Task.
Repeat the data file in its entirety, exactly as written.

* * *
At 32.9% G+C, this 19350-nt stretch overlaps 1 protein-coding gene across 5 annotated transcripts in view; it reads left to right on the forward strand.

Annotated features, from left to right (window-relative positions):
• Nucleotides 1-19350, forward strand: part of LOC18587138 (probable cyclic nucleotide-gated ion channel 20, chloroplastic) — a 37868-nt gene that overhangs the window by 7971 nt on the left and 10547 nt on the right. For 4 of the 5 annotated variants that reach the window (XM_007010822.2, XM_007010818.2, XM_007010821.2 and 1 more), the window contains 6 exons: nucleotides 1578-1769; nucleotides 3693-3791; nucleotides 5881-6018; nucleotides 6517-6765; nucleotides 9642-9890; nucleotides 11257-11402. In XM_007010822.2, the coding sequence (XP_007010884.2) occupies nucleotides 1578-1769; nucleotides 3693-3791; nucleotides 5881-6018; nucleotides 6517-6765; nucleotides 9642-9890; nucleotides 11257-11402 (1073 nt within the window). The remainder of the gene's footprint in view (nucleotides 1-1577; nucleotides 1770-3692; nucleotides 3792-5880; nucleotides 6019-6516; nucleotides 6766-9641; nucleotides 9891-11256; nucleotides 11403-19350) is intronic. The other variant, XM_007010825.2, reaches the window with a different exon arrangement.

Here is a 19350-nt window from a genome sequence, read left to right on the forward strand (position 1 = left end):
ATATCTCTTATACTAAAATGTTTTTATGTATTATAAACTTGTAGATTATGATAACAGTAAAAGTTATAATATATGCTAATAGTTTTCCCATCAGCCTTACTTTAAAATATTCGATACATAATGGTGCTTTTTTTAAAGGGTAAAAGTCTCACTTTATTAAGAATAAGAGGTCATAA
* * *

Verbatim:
At 32.9% G+C, this 19350-nt stretch overlaps 1 protein-coding gene across 5 annotated transcripts in view; it reads left to right on the forward strand.

Annotated features, from left to right (window-relative positions):
• Nucleotides 1-19350, forward strand: part of LOC18587138 (probable cyclic nucleotide-gated ion channel 20, chloroplastic) — a 37868-nt gene that overhangs the window by 7971 nt on the left and 10547 nt on the right. For 4 of the 5 annotated variants that reach the window (XM_007010822.2, XM_007010818.2, XM_007010821.2 and 1 more), the window contains 6 exons: nucleotides 1578-1769; nucleotides 3693-3791; nucleotides 5881-6018; nucleotides 6517-6765; nucleotides 9642-9890; nucleotides 11257-11402. In XM_007010822.2, the coding sequence (XP_007010884.2) occupies nucleotides 1578-1769; nucleotides 3693-3791; nucleotides 5881-6018; nucleotides 6517-6765; nucleotides 9642-9890; nucleotides 11257-11402 (1073 nt within the window). The remainder of the gene's footprint in view (nucleotides 1-1577; nucleotides 1770-3692; nucleotides 3792-5880; nucleotides 6019-6516; nucleotides 6766-9641; nucleotides 9891-11256; nucleotides 11403-19350) is intronic. The other variant, XM_007010825.2, reaches the window with a different exon arrangement.

Here is a 19350-nt window from a genome sequence, read left to right on the forward strand (position 1 = left end):
ATATCTCTTATACTAAAATGTTTTTATGTATTATAAACTTGTAGATTATGATAACAGTAAAAGTTATAATATATGCTAATAGTTTTCCCATCAGCCTTACTTTAAAATATTCGATACATAATGGTGCTTTTTTTAAAGGGTAAAAGTCTCACTTTATTAAGAATAAGAGGTCATAA